Finance Minister AHM Mustafa Kamal yesterday trumpeted that state banks would no longer be handed taxpayers’ money to meet their capital shortfall, in yet another sign from the government of its intent to stop pampering the errant lenders.
“That is a thing of the past,” Kamal said after a meeting with the chairmen and managing directors of public bank at the planning ministry.
From now onwards, banks will not be recapitalised; they will have to sustain themselves.
The proclamation comes on the heels of Kamal’s move to not give a single penny to state banks last fiscal year despite an allocation of Tk 1,500 crore in the budget for the purpose.
No fund has been allocated for banks’ recapitalisation in this fiscal year’s budget too.
Between fiscal years 2009-10 and 2017-18 the government had injected a total Tk 16,016 crore of taxpayers’ money into the state-run banks -- without any tangible improvement in their governance and lending practices to show for.
The aim of the state-run commercial banks is to provide funds to the government from their profits and the government will spend the money for welfare activities.
But the banks were given money to meet their capital shortfall without any stringent performance improvement conditions, which defeats the purpose of their existence.
Kamal also reiterated the government’s decision to fix the interest rates for lending and savings at 9 percent and 6 percent respectively -- breaking the market mechanism and rendering the monetary policy toothless.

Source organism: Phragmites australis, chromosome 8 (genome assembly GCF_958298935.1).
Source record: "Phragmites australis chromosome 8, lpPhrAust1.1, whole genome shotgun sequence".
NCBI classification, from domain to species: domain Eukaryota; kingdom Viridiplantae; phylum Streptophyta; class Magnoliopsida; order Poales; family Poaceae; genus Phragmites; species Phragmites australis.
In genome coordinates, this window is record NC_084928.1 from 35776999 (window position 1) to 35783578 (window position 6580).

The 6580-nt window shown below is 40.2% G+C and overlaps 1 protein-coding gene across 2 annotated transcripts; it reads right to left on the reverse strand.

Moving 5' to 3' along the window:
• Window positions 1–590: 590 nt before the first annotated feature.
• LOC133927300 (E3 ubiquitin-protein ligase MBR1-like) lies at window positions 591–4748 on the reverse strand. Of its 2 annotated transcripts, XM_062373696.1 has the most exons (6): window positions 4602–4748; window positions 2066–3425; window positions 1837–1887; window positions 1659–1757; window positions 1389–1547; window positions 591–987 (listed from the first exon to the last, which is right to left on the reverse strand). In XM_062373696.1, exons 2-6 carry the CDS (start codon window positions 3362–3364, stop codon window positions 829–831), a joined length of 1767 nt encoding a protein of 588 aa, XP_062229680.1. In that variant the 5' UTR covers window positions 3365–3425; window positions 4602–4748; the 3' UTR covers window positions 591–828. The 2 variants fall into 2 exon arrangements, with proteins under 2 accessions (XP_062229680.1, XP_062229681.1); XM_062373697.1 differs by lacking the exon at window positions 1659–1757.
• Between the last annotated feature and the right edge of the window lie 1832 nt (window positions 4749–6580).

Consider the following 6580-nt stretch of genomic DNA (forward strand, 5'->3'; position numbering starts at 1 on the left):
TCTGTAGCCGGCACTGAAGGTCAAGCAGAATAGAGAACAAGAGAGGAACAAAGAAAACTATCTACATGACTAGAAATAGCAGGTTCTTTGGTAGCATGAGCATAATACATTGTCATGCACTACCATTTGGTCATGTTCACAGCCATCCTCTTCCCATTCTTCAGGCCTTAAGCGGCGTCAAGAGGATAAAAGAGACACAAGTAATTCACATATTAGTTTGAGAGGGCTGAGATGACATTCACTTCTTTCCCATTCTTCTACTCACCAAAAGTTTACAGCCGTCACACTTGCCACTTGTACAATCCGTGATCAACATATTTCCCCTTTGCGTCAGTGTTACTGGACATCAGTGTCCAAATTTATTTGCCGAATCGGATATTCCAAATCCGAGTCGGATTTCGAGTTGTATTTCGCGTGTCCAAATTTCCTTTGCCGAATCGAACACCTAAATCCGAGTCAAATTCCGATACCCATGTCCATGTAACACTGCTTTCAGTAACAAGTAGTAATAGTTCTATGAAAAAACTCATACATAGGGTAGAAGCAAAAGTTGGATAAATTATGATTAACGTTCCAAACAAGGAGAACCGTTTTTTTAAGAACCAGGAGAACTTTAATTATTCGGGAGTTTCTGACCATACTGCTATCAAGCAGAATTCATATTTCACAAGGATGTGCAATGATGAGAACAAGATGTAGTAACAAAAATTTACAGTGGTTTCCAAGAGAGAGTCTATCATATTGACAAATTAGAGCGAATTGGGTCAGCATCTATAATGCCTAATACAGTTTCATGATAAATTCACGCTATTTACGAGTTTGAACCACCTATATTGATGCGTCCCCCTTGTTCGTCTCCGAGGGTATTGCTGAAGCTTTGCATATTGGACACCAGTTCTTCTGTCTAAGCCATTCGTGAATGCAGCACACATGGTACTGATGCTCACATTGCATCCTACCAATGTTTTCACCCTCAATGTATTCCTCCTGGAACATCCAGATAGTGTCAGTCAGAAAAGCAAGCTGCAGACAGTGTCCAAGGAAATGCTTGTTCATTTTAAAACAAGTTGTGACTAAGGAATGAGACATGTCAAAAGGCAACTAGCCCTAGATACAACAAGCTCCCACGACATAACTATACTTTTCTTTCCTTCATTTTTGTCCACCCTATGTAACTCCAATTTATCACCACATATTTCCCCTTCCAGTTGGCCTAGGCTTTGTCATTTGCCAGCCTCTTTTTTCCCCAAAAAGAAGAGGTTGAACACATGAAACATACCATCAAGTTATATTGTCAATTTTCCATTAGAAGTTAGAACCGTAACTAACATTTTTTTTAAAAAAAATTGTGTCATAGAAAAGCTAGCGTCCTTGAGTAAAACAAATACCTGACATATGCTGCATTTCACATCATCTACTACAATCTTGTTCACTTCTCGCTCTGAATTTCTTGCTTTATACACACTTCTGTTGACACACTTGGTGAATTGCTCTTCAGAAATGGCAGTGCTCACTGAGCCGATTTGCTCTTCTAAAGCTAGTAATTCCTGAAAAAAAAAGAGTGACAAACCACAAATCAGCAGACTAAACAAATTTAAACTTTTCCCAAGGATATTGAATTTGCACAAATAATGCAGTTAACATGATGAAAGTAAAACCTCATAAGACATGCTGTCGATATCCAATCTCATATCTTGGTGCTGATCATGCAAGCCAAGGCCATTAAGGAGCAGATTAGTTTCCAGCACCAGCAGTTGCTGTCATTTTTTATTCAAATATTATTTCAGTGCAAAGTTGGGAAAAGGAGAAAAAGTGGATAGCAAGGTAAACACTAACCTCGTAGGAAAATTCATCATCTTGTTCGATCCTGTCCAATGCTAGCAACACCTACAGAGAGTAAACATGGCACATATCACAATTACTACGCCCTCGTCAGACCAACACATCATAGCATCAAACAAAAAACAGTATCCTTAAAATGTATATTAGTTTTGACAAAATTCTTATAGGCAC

Asked whether the government can fix the interest rates in the market economy, the minister said: “The government will do whatever is needed to bring welfare for the people. Economics is a social science.”
He further said the central bank will issue a notice soon demanding the single digit interest rates.
Kamal also touched upon the issue of default loans. When he took charge of the finance ministry in January, he had announced that default loans would not increase by a single taka.
The banking sector’s total default loans then stood at Tk 93,370 crore. Six months later, the amount soared to Tk 112,425 crore.
Kamal though remains defiant that default loans did not increase at all since he took charge.
“If anyone says the amount of default loan is increasing, I will not accept it. Default loans did not go up in all banks.”
Curiously, he went on to link the increase in default loans in the first six months of the year to the failure to roll out a special rescheduling facility for defaulters for legal reasons.
Earlier on May 16, the Bangladesh Bank unveiled a special rescheduling policy, under which defaulters will be allowed to reschedule their classified loans by providing only 2 percent down payment instead of existing 10-50 percent.
A maximum of 9 percent interest rate will be charged on the rescheduled loans, which is much lower than the existing interest rate of 12-16 percent.
The tenure for repayment is 10 years with a grace period of one year, which is much longer than the existing duration for any loan at present.
The High Court though put a bar on implementing the new rescheduling policy until June 23, which the Supreme Court on July 8 extended by two months.
“You (journalists) will not say that the amount of default loans has increased once that package becomes effective,” he said, adding that the government is trying to make the rescheduling facility effective as soon as possible.
The amount of default loans will come down and the businesspersons will be beneficiaries once the facility is executed, he added.